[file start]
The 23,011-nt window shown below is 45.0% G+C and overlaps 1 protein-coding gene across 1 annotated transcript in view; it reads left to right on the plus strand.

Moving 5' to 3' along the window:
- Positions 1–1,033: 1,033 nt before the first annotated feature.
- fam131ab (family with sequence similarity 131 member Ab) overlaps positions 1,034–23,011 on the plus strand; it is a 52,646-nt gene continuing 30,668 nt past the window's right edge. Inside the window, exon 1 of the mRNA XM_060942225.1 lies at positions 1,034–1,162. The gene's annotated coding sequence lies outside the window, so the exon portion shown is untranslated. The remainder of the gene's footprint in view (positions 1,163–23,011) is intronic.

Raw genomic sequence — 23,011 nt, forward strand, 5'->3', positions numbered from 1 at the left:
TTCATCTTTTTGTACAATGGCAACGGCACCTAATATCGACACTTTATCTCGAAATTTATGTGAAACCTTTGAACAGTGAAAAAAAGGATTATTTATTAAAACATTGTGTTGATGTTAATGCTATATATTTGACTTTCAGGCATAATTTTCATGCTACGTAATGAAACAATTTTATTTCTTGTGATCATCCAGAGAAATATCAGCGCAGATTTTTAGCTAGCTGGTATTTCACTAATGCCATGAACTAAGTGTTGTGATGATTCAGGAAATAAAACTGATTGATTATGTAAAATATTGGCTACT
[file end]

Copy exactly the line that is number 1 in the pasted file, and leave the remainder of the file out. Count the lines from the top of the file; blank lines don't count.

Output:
The 23,011-nt window shown below is 45.0% G+C and overlaps 1 protein-coding gene across 1 annotated transcript in view; it reads left to right on the plus strand.